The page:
Ernie Els doesn't like his shot on the 12th hole Thursday. (Associated Press / Scott Heppell)
Hoylake, England — Ernie Els hit a spectator in the face with his opening tee shot at the British Open on Thursday, shaking up the two-time champion for the rest of his first round at Royal Liverpool.
The man’s injury and Els’ subsequent triple-bogey 7 on the first hole were just the start of his problems. The Big Easy will have a big task trying to stick around for the weekend after carding a 7-over 79, including 42 on the front nine.
Els said he was “quite rattled” after he realized the man, who he estimated was in his 60s, was bleeding profusely from a shot that Els said hit the spectator directly in the face.
“There was blood everywhere,” Els said. “It was like a bullet coming at him. I obviously felt pretty bad about it. It wasn’t nice. I was trying to hit it left, and should have told the starters to move the people back on the left side, but I didn’t do that.”
Els said he would make inquiries about the man’s recovery. Tournament officials said the spectator was not seriously injured.
On the first green, Els missed a bogey putt from about eight inches, bizarrely backhanded the subsequent foot-long putt just past the hole and tapped in for his triple bogey.
“Yeah, I was kind of finished. I started to miss short putts, it was just a nightmare,” he said.
Els said he may have “put the jinx” on his playing partners — defending champion Phil Mickelson shot 74, and Masters winner Bubba Watson had a 76.
Watson said he felt Els was affected by the man’s injury.
“When we got to the green Ernie said he hit somebody right in the jaw and he said it wasn’t good,” Watson said. “And you could tell Ernie was shaken up by it.”
There was a bit of comic relief on the 18th where Els had to gently prod a frog away from the tee box with his driver, prompting a smile.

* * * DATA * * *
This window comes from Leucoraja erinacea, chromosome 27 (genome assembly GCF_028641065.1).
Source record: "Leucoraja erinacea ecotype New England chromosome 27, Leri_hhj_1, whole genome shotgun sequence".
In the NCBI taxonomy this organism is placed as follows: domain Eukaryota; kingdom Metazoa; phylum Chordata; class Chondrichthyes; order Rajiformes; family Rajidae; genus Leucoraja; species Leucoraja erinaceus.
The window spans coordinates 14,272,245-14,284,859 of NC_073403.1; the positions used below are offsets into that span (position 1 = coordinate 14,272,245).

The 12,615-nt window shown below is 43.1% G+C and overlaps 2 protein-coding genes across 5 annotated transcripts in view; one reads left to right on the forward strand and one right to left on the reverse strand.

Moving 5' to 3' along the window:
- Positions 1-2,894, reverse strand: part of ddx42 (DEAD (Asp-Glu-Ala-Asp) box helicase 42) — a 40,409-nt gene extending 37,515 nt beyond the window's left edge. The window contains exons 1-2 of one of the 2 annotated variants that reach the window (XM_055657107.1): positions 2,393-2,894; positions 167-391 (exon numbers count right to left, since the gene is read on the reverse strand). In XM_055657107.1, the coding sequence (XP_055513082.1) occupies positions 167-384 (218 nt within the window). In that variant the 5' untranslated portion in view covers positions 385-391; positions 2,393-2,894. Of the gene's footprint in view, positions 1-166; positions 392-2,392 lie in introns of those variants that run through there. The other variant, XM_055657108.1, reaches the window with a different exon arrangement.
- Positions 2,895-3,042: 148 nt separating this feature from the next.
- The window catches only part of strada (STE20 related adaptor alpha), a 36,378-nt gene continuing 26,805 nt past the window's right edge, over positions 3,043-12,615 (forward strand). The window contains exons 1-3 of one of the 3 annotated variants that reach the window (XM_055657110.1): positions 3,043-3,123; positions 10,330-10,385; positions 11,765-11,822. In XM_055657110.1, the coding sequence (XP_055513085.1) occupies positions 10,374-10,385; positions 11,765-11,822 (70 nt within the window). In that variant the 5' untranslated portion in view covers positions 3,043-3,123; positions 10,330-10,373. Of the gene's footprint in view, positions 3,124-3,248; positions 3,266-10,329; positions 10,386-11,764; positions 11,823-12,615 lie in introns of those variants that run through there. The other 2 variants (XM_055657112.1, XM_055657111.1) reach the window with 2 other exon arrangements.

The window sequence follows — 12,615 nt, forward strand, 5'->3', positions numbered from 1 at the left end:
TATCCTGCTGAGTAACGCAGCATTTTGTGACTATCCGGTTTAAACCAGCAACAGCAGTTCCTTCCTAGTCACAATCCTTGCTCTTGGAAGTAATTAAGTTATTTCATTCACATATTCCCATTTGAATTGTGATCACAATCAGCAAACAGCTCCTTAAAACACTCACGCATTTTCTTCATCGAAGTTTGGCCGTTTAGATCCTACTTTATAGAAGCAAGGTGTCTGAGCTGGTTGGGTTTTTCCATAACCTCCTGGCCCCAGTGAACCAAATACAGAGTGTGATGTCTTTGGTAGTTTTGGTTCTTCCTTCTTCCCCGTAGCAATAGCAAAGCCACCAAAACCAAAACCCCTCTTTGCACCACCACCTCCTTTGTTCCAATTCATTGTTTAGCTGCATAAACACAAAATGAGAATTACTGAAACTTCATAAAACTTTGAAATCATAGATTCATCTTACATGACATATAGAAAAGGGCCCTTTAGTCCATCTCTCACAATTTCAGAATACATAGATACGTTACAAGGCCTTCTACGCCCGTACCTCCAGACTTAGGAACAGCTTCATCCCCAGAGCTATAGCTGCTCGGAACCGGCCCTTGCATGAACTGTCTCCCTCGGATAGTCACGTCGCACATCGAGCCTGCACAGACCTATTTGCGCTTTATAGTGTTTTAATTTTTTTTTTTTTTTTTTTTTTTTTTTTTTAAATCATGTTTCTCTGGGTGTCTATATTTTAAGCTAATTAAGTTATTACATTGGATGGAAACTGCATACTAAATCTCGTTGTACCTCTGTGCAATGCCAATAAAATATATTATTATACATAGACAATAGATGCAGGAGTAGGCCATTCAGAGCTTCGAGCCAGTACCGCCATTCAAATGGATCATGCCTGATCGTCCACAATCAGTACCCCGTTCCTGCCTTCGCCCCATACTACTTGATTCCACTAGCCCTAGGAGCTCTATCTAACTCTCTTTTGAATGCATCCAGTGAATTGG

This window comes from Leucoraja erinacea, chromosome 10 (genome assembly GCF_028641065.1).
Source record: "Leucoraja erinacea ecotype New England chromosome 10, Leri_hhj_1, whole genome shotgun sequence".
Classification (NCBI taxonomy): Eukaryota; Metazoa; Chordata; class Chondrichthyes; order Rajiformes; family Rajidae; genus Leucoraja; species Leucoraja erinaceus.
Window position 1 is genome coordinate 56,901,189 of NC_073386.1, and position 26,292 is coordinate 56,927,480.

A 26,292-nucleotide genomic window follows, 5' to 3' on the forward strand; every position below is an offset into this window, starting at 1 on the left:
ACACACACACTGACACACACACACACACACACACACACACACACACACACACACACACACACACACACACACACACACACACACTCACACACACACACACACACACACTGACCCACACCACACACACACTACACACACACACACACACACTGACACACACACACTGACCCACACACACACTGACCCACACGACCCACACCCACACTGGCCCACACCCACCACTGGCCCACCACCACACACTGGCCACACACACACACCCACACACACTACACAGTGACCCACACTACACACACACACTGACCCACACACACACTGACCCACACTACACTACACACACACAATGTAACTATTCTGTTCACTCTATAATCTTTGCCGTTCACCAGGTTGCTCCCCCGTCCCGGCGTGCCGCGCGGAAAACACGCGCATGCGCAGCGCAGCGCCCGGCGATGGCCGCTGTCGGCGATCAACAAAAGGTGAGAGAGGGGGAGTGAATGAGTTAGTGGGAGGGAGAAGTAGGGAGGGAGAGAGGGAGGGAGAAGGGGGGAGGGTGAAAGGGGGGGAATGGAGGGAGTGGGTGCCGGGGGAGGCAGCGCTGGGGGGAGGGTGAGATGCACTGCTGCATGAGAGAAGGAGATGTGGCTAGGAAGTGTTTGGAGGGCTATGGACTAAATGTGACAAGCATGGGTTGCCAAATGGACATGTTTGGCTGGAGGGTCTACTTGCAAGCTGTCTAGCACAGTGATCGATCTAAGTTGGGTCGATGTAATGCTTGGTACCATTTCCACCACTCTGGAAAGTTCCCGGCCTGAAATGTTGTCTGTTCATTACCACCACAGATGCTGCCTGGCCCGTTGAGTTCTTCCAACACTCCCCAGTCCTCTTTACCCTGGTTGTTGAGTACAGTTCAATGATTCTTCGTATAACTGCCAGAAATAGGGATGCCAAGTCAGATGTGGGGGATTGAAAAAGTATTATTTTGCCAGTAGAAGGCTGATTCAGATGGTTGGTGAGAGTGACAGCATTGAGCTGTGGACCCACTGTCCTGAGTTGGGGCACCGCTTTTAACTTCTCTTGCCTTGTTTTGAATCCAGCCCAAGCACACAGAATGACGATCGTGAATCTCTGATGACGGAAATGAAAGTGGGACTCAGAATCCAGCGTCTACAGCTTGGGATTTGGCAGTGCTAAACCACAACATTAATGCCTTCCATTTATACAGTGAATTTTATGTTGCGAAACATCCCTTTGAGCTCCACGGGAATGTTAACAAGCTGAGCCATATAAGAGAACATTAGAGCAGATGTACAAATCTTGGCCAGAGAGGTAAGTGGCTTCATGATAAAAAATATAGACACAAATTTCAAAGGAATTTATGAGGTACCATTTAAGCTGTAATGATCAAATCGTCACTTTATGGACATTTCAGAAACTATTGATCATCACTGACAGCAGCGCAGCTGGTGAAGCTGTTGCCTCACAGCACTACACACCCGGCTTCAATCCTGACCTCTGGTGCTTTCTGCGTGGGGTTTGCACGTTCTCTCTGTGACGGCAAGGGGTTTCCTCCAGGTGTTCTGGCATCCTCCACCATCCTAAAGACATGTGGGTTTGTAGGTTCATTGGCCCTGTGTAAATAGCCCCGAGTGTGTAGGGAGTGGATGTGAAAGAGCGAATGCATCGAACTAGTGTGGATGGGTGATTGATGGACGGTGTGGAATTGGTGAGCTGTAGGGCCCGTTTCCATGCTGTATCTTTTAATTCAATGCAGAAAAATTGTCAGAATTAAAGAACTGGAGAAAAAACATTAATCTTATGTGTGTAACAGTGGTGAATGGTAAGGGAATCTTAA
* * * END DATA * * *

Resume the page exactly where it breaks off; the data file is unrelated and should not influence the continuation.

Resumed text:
Justin Rose played the first two holes of his opening round of the British Open without a driver after it was mistakenly removed from his golf bag by his caddie.
Rose’s caddie, Mark Fulcher, had arranged to send two drivers to a couple of his friends in England. Unfortunately, one of the drivers he gave away belonged to Rose.
The driver was eventually returned to Rose — but only after he started his round at Royal Liverpool.
Rose said, “It was a bit of a comedic start to the day, no doubt.”
The 2013 U.S. Open champion shot an even-par 72.
Five-time champion Tom Watson took the scenic route around Royal Liverpool in the first round.
“My driving today was pretty pitiful; I was in the rough, or out of bounds, or lost,” said Watson, who shot a 1-over-par 73 in a round that included four birdies, three bogeys and a double-bogey.
“I hit some decent iron shots, but with the driver, just getting the ball in the fairway was not very good. I am going directly to the practice range so I can work on something I thought about on the 18th tee.”
Two-time heart transplant recipient Erik Compton shot a 1-under 71 Thursday. He tied for runner-up behind Martin Kaymer at last month’s U.S. Open.
Compton said he was made to feel right at home in his first British Open.
“It’s been pretty calm … I see smiles and people saying, ‘Good luck,’” he said. “But I don’t think people really know of me yet.”
Compton underwent his first transplant at age 12 due to an inflamed heart muscle and another 16 years later after driving himself to the hospital while having a near-fatal heart attack.